Competition for teaching positions in South Korea is high but so are the benefits. While the teaching salaries in most Asian countries will afford you a decent lifestyle, the salaries in South Korea are in another league, letting you save just as much as you spend. Paid vacation, furnished accommodation, and even airfare reimbursement are all part of the package for ESOL teachers, with the result that most of your salary (which typically averages $1600 per month) can be used for enjoyment rather than essentials. Seoul has long been on the teaching community's radar, but there's far more to South Korea than its capital city. As the economic, cultural, and educational center of southeastern South Korea, Busan is a great place to get your teaching career off to a flying start.
14. Ho Chi Minh, Vietnam
If you have a bachelor's degree and a TEFL/TESOL certificate, you'll find no shortage of job opportunities in Vietnam - and no shortage of reasons to take advantage of them. With gorgeous landscapes, charming cities, and culture and history for miles, Vietnam is a fascinating, rewarding country to live and explore. Most teaching positions are in the private sector, with Ho Chi Minh offering the lion's share of opportunities. Most teachers can expect to earn $1,100-$1,700 per month. With the cost of living coming in at around $650-$900, you shouldn't have any problem affording a comfortable lifestyle.
13. Siem Reap, Cambodia
If friendly locals, glorious weather, spectacular scenery, and amazing cuisine ticks your boxes, you'll love Cambodia. Teachers are in high demand, and while most job opportunities are based around the capital city of Phnom Penh, you shouldn't have too many problems in finding something a little further afield. Siem Reap, for example, offers plenty of positions, not to mention a unique opportunity to experience the rich culture of Northwestern Cambodia. Packed with museums, theatres, handicraft shops, temples, and gardens, it's an amazing place to call home.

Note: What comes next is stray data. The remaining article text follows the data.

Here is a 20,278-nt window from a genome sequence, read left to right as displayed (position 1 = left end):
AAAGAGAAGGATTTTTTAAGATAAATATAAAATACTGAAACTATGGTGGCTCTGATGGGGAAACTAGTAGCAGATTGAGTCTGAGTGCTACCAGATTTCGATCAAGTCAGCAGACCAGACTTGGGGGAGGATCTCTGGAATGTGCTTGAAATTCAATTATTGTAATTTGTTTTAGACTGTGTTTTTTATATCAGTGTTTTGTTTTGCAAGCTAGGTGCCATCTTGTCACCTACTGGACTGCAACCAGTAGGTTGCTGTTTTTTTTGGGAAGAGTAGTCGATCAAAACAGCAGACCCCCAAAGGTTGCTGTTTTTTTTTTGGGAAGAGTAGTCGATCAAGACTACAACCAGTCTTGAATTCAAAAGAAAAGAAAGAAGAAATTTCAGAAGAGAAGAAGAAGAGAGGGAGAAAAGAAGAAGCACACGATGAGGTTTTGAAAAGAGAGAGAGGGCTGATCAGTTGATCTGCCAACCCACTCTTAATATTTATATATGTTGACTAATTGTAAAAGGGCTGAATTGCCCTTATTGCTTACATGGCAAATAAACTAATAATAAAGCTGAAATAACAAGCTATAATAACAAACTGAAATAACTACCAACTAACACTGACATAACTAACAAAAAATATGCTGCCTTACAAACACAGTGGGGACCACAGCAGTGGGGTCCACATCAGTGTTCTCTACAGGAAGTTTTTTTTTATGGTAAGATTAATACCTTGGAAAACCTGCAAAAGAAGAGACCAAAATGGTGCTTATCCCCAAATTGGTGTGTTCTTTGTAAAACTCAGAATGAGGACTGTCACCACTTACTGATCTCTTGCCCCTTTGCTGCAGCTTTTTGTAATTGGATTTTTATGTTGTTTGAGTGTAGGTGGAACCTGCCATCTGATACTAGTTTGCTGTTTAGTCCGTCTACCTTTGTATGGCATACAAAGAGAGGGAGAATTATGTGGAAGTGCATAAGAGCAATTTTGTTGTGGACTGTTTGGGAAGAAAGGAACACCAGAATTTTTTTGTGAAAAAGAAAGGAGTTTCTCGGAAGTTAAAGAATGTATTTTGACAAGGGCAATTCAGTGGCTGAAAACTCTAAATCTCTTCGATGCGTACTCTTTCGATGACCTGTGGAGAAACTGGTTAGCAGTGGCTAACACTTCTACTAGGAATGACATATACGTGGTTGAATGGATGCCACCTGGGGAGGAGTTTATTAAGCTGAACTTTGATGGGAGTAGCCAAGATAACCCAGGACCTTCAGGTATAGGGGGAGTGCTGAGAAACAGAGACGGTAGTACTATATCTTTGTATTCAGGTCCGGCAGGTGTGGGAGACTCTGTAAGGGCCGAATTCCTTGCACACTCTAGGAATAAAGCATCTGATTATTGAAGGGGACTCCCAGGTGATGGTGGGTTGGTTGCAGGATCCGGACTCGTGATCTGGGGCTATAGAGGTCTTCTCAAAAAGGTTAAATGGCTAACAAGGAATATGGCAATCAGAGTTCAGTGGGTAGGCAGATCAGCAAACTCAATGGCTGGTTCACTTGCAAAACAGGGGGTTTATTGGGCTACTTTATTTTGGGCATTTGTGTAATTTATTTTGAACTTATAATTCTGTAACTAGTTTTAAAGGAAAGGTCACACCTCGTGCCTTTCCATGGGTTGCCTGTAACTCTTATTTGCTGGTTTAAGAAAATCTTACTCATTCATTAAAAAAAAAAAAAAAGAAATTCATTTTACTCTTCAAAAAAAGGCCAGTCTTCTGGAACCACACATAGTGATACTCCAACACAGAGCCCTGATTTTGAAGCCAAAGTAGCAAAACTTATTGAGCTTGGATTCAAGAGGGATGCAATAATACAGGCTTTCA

12. Chiang Mai, Thailand
Thailand has long been one of the most popular places for ESOL teachers, and for good reason. With relaxed work requirements, a laid-back lifestyle, and gorgeous landscapes, it's unquestionably one of the best places to teach in Asia. If you prefer the city to the beach, Chiang Mai makes a great base, combining a rich, diverse cultural scene with plenty of job opportunities in both the private and public sectors.
11. Kerala, India
Described by Lonely Planet as South India's most serenely beautiful state, Kerala is a magical place of beaches and spice plantations, tree-covered hills and huge wildlife reserves. If you want to combine excellent job opportunities with a calm, relaxing lifestyle, Kerala makes a great base.
10. Penang, Malaysia
Malaysia is a great place for teachers, with plenty of opportunities to teach in schools, to business professionals, or in private classes. In Penang, you'll find a good selection of positions along with a relaxed way of life, amazing food, and gorgeous botanical gardens and beaches. Located around 3 hours by train from Kuala Lumpur, the island may be small, but it's rich in opportunity.
9. Kyoto, Japan
Japan has long been a favorite destination for teachers. Its ESOL program, JET, is one of the most rigorous and competitive around, but as Panda Buddy notes, the benefits far outweigh the uncertainty of entry. There's also the opportunity to engage in corporate training or take a position as an Assistant Language teacher, both of which offer very decent remuneration. Although Tokyo is the most popular destination for teachers, Kyoto has a unique charm that shouldn't be overlooked. As the cultural capital of the country, it boasts endless opportunities to enjoy the theatre, music, and arts. As an added benefit, it's one of the most affordable cities in Japan.
8. Phnom Penh, Cambodia